Andreas Stöckel, PhD candidate
David R. Cheriton School of Computer Science
The artificial neurons typically employed in machine learning and computational neuroscience bear little resemblance to biological neurons. They are often derived from the “leaky integrate and fire” (LIF) model, neglect spatial extent, and assume a linear combination of input variables. It is well known that these simplifications have a profound impact on the family of functions that can be computed in a single-layer neural network.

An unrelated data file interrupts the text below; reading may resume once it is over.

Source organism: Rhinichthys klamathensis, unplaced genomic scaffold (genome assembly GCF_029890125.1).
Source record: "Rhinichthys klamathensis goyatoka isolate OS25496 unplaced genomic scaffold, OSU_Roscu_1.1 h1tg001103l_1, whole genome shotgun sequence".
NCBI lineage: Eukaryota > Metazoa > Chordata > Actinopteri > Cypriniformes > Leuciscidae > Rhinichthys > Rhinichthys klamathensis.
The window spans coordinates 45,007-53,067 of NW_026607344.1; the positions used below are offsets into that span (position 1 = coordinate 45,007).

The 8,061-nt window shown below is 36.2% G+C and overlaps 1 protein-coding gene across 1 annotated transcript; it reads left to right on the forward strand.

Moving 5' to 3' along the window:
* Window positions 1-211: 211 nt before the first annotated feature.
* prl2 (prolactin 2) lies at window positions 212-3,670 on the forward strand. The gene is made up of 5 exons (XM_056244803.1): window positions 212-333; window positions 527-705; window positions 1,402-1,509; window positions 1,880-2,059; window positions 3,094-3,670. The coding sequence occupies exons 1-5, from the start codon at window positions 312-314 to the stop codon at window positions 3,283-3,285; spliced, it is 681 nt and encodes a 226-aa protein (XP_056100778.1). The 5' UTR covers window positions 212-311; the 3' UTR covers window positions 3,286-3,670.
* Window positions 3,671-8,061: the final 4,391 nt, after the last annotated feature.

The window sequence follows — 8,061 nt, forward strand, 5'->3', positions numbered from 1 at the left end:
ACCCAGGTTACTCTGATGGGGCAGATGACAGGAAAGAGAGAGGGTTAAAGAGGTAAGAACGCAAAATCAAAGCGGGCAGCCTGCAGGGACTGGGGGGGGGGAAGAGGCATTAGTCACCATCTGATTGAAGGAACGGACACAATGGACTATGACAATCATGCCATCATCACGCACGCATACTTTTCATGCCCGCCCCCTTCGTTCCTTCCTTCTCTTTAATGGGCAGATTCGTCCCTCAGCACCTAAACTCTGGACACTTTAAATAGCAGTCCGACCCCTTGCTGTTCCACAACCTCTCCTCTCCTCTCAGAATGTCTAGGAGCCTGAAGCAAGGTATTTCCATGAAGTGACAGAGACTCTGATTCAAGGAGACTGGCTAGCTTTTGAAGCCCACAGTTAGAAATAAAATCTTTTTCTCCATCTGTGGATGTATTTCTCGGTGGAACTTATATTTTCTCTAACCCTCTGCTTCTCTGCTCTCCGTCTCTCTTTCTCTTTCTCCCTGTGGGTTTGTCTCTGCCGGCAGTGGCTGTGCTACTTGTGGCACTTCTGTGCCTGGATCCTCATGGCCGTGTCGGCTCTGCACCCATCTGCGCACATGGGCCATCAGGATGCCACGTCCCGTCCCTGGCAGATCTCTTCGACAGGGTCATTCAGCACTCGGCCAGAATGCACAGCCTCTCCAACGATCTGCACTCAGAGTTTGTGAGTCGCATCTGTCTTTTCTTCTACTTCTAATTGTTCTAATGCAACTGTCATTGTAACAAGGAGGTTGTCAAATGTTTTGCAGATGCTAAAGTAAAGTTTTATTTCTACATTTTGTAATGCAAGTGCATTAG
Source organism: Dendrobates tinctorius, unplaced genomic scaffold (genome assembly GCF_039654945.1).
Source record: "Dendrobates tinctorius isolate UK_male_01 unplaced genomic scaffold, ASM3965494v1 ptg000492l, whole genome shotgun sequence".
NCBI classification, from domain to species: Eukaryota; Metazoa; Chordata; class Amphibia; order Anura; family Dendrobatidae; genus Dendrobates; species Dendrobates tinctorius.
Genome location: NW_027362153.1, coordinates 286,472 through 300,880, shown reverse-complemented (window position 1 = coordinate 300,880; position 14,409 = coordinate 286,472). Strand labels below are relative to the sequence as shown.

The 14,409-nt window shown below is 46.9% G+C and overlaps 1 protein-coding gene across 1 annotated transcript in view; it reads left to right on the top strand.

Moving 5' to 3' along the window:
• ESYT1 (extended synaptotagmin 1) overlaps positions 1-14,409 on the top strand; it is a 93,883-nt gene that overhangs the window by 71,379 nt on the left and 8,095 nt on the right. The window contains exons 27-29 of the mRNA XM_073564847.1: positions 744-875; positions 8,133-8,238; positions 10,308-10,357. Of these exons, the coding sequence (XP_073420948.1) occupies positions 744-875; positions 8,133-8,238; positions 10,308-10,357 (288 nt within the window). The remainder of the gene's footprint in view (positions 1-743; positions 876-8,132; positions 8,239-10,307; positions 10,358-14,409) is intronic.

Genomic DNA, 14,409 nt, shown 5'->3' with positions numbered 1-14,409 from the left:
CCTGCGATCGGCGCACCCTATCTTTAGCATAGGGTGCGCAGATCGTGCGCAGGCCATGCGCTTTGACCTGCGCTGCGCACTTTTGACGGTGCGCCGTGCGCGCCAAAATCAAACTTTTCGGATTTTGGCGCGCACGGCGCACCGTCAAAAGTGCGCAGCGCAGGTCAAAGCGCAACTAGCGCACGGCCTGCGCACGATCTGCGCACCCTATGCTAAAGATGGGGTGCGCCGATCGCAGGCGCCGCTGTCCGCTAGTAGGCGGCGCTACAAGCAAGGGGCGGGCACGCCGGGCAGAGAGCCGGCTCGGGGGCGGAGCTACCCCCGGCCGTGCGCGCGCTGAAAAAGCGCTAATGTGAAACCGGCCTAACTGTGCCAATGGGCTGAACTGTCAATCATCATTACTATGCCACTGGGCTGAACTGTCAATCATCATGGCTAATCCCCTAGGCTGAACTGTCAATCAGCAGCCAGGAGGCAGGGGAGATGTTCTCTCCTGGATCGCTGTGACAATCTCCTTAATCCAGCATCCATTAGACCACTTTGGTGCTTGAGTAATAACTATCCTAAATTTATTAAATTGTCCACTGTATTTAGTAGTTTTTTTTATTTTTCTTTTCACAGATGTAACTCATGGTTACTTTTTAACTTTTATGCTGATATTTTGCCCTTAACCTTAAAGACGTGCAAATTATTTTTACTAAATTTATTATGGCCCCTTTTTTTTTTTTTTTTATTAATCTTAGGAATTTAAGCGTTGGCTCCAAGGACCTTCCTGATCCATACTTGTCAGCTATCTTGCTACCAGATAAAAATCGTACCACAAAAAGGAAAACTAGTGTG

We demonstrate that even small, biologically plausible extensions, such as conductance-based synapses and a passive dendritic tree, significantly increase the complexity of the functions that can be computed within a single-layer neural network. We furthermore present a trust-region based algorithm that robustly solves for nonnegative synaptic weights approximating arbitrary nonlinear multivariate functions within a single neuron. Our work characterizes the extent to which biological neurons are computationally more powerful than artificial neurons and has direct applications with respect to neuroscientific modelling and neuromorphic hardware design.